From NY Times
By Kathleen Sharp
The Obama administration announced a plan to cut $320 billion over 10 years from the projected growth of Medicare and Medicaid. The plan would raise premiums and deductibles, lower payments to hospitals and require elderly people who receive care at home to make co-payments.
But before charging consumers more and eliminating valuable services, we should be much more aggressive in recovering money stolen from these taxpayer-supported programs. According to some estimates, health care fraud is a $250 billion-a-year industry, and about $100 billion of that is stolen from Medicare, the health care program for the elderly, and Medicaid, the insurance program for the poor and disabled.
There are many ways to defraud taxpayers. For example, a hospital chain can buy drugs at a steep discount and then bill Medicare for high sticker prices. Doctors can bill for procedures that never happened, or for drugs that were supplied to them by pharmaceutical companies free of charge, or pharmaceutical companies can promote a drug for risky, unapproved uses.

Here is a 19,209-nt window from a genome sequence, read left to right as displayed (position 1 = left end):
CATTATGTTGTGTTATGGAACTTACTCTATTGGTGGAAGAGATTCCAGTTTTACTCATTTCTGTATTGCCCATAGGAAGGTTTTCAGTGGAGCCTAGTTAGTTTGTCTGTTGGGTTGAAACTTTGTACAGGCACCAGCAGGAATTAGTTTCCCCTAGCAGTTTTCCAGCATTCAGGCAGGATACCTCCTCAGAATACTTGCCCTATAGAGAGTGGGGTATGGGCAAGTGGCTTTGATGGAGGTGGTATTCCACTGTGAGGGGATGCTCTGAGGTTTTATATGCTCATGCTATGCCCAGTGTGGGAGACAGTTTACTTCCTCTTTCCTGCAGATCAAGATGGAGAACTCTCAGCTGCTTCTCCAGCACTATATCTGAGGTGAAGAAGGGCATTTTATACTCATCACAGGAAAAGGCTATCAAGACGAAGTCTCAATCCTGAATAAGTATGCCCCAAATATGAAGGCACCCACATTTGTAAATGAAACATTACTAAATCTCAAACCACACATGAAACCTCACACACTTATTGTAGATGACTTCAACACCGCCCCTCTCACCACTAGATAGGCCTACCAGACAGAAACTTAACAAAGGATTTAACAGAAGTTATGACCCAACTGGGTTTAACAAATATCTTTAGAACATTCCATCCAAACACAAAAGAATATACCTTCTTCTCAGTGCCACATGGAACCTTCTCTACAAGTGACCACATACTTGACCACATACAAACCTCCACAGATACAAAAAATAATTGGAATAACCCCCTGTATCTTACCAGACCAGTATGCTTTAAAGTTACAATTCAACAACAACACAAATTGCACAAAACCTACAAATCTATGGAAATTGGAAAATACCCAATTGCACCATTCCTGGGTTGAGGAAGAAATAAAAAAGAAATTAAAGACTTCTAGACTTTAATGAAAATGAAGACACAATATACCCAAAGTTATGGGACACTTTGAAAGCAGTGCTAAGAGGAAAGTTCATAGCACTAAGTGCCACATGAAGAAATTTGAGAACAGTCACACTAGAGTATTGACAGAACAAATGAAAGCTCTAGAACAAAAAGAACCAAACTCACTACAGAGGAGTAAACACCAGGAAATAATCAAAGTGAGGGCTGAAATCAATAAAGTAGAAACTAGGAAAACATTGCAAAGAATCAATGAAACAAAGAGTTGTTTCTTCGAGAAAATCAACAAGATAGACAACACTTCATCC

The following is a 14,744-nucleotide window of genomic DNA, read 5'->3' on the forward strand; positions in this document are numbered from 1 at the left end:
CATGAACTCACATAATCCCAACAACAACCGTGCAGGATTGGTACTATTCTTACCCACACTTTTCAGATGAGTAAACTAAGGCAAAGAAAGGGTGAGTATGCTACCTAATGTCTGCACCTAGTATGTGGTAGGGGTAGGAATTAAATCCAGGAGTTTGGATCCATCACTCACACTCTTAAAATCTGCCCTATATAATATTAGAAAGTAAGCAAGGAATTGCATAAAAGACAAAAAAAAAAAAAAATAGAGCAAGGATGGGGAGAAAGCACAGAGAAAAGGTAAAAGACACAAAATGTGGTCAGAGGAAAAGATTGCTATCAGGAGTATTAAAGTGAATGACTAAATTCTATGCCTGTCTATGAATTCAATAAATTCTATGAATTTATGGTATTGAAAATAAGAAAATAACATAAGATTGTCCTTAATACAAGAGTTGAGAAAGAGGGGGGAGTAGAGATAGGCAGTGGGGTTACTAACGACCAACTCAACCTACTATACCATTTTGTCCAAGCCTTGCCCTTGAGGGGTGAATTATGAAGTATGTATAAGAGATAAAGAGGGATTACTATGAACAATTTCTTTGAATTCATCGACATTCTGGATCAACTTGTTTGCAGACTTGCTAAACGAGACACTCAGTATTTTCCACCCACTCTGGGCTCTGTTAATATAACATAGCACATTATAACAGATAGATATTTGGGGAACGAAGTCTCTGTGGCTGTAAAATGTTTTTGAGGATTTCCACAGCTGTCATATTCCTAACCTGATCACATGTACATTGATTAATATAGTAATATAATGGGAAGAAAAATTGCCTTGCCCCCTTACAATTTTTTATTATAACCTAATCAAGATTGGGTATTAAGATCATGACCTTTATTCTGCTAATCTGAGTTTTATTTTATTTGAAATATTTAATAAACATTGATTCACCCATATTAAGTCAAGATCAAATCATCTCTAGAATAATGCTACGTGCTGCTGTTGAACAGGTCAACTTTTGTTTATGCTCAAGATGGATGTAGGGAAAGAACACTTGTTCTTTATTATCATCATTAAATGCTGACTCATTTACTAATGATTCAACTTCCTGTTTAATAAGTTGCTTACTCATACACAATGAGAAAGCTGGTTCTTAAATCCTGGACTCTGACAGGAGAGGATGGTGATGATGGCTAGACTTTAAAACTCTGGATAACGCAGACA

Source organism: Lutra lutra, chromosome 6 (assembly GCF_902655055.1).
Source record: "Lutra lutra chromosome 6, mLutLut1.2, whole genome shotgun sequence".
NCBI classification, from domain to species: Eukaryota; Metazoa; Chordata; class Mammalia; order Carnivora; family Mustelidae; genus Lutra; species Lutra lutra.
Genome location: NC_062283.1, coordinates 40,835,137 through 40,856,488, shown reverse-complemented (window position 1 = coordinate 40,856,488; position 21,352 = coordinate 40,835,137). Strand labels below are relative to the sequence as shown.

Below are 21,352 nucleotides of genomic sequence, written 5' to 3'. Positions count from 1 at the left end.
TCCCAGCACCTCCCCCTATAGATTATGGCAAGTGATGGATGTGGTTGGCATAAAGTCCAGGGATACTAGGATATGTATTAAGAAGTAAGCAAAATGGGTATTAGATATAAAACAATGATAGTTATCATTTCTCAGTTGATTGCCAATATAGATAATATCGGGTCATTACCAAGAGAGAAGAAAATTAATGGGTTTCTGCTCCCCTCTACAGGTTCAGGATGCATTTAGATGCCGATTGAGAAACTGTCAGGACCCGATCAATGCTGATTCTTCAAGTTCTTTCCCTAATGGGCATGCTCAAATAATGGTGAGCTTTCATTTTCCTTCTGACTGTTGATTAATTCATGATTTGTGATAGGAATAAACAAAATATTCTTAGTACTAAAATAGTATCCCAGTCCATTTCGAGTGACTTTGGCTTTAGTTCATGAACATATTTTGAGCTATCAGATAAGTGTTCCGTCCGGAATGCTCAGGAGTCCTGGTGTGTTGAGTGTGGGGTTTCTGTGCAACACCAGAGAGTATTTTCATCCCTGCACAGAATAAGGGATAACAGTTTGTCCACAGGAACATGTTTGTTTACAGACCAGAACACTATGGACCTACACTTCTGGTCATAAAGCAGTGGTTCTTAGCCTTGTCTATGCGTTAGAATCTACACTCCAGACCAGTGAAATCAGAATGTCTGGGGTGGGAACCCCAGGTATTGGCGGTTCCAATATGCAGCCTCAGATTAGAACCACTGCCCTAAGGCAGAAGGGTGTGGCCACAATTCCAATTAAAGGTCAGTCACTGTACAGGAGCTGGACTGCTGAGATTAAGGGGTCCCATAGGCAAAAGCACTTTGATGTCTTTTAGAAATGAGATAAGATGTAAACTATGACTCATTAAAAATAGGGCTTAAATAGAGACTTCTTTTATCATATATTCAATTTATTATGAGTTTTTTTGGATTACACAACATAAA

Recovering billions of dollars from these ruses won’t solve the problem of rising health care costs, but it’ll go a long way in helping to reduce waste and protect services.
Many states already aggressively pursue health care fraud. In 2005, a whistle-blower accused Quest Diagnostics, the chain of medical laboratories worth over $7 billion, of deliberately overcharging California’s insurance program for poor and disabled people, Medi-Cal, for more than 15 years. He alleged that Quest had paid kickbacks in the form of free tests and discounts to doctors and hospitals that referred patients to its labs. Recently, while denying wrongdoing, the company settled for $241 million. According to California’s attorney general, Kamala D. Harris, it was the largest fraud settlement in the history of the state’s False Claims Act.